Preserving the Craft of Traditional Mooncake Molds
|Tran Van Ban is the only person from Thuong Cung village (Tien Phong commune, Thuong Tin district, Hanoi) who still preserves the tradition of making mooncake molds. Photo: qdnd.vn|
In a place 20km south of Hanoi city center, Tran Van Ban is the only person from Thuong Cung village (Tien Phong commune, Thuong Tin district, Hanoi) who still preserves the tradition of making mooncake molds.
42 years of preserving the national quintessence
Born and raised in a family without a carpentry tradition, Tran Van Ban fell in love with chisels and pieces of wood. When he was a child, you learned to make wooden mooncake molds after school, mastering the ancient craft.
When Chinese plastic molds spread on the market, Ban still appreciated the beauty of the Vietnamese quinsence . According to Ban, Chinese plastic molds have solved all the problems. However, the difference between them and wooden molds is the traditional patterns, motifs, the issue of food hygiene and safety.
Compared with plastic molds, wooden molds are more hygienic and safe for food because they use the safest woods used in the food industry to produce mooncake molds. Moon cakes made from traditional molds will have a different aroma and taste.
With quick hands, surrounded by hundreds of chisels of different sizes, he said, "Keeping a job is difficult, breathing life into them requires the worker to be a talented artist. Each finished work needs to be beautiful, meticulous and sharp in every detail ."
|The chrysanthemum cake mold - a flower symbolizing vitality, longevity, happiness and joy. Photo: qdnd.vn|
The mold has to go through many stages, from sawing wood, treating moisture to prevent wood damage, cutting the mold according to the customer's request, smoothing it, and then soaking it in grease.
Following this sequence of steps, the mooncake when made will be beautiful and not sticky. The most difficult and time-consuming process, made entirely by hand, is the process of chiseling the shape in the mold. This requires the artist to be meticulous, creative and careful. However, if done well, it only takes 3 hours for a finished mold.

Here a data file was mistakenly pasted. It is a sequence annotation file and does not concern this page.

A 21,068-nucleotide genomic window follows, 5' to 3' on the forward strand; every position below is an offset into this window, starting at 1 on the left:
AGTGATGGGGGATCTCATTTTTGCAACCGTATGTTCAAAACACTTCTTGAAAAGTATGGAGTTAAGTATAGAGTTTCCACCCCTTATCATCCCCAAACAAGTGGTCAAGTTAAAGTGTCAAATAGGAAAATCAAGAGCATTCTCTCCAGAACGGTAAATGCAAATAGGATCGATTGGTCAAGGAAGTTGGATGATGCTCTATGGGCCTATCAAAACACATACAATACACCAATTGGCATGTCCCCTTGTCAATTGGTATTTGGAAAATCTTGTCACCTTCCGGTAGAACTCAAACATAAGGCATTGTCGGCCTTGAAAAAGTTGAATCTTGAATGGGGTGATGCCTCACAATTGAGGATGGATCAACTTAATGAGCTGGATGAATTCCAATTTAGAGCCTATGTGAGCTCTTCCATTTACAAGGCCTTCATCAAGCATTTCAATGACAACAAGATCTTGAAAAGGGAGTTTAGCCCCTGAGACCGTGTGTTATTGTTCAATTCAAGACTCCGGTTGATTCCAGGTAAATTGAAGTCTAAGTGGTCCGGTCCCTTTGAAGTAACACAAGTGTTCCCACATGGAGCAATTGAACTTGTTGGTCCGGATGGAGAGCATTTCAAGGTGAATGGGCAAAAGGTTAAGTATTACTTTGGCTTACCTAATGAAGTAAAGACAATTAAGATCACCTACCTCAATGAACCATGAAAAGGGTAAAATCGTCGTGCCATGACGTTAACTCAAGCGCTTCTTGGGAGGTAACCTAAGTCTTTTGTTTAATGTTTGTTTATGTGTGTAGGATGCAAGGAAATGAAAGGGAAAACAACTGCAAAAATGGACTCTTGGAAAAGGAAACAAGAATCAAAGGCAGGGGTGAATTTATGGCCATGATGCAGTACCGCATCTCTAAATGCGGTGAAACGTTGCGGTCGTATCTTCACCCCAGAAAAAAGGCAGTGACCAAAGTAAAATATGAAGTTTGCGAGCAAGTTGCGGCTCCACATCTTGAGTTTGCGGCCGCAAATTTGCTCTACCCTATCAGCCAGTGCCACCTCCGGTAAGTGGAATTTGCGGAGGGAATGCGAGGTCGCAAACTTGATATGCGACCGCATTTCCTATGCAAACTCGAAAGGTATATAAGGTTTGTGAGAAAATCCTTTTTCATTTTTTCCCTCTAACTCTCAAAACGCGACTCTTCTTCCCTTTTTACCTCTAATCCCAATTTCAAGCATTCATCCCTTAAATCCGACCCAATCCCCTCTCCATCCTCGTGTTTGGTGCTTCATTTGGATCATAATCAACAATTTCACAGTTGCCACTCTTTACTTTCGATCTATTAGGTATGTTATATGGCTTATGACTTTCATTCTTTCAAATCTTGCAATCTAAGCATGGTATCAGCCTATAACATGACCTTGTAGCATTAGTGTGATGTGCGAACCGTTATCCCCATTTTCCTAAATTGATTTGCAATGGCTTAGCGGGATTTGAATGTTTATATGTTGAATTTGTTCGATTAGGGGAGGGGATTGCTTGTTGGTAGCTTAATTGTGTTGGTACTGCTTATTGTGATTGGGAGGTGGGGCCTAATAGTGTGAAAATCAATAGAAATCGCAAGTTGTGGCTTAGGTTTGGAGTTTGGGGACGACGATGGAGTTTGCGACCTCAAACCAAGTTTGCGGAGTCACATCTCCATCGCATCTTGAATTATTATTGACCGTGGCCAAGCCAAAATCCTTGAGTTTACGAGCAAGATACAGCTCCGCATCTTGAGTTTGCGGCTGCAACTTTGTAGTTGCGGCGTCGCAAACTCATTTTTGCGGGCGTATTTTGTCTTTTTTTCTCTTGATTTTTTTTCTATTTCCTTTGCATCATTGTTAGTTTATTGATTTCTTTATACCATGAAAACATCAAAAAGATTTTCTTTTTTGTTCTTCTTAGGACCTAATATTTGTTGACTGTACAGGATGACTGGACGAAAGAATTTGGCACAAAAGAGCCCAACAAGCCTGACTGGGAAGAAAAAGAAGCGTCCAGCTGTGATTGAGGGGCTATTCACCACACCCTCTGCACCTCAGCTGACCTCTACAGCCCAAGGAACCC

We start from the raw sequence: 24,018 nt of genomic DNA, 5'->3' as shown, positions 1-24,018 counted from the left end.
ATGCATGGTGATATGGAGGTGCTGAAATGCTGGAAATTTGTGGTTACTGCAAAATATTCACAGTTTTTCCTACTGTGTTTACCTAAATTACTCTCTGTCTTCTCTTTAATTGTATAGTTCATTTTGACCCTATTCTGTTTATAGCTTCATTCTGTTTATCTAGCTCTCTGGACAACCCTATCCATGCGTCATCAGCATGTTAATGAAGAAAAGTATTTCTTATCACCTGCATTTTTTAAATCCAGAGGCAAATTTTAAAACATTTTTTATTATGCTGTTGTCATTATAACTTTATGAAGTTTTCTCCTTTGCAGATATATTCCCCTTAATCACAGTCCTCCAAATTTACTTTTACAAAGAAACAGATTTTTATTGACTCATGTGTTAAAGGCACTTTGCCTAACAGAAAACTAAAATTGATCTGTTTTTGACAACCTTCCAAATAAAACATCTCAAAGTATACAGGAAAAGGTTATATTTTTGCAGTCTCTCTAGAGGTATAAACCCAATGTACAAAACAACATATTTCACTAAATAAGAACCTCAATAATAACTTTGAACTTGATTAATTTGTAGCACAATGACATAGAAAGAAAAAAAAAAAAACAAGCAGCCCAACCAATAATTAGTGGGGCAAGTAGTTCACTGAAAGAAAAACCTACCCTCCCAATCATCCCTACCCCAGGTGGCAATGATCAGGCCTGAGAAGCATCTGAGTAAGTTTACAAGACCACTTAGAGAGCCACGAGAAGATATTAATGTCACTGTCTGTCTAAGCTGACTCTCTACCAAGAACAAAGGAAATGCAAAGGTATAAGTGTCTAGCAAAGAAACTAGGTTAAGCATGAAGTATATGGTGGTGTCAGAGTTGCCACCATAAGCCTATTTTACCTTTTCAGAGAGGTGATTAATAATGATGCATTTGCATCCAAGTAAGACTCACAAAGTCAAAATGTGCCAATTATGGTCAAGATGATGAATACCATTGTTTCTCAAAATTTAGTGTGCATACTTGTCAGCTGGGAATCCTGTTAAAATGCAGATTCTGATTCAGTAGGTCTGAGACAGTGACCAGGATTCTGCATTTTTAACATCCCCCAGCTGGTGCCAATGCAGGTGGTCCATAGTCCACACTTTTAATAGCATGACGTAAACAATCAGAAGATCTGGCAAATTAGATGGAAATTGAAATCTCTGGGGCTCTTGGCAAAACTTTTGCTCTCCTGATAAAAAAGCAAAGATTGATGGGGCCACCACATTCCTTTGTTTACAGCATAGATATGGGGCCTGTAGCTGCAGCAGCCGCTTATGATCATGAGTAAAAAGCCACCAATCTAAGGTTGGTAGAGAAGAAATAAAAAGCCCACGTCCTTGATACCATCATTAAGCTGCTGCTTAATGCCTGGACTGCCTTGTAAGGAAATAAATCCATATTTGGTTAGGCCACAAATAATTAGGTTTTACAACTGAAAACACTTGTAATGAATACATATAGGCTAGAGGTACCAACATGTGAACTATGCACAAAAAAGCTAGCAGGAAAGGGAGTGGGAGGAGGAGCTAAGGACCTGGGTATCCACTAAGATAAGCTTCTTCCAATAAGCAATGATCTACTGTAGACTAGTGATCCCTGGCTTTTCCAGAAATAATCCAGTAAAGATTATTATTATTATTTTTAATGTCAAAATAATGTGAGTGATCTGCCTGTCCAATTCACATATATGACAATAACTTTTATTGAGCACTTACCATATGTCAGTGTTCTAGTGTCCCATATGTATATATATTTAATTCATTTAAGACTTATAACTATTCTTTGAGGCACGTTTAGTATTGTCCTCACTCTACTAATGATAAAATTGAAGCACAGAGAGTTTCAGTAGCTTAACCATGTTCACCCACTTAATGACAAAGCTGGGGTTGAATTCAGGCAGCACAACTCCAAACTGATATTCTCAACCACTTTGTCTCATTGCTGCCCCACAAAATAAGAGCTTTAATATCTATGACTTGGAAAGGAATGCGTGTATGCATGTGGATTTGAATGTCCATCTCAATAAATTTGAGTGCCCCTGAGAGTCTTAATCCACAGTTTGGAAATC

Sitting next to Ban is Pham Thi Tam (Ban's wife) tearing sandpaper to smooth each pattern in the mold. This is the final stage of finishing the mooncake mold.
The patterns are thin, deep, he has to fold the piece of paper to smooth the mold. Tam said, “The mold for baked mooncake and snow skin mooncake are different. Baked mooncakes must be made equally, so that when baking, the outer shell catches fire evenly, does not burn or have an uneven yellow color."
|Tam and her husband carved patterns into the mooncake mold. Photo: qdnd.vn|
Every Mid-Autumn Festival, Ban makes about 200-300 mooncake molds. The price of the mold ranges from VND150,000 to VND500,000 (US$6.4 to US$21.38) a piece, depending on the size. There are large, sophisticated mooncake molds that cost up to millions of dong. His products sell well from May to August of the lunar calendar with many molds that weigh up to a kilo.
During the Mid-Autumn Festival season, he works until 3 am, take a short nap until 6 am, and then get up to work.
Concerned about the disappearance of this traditional profession, Ban said: “I have kept this profession for nearly half of my life. Being handed down by my customer, I have to try to preserve it for my children and. As long as I live, I still love my job, cherish it, and teach it to my children."
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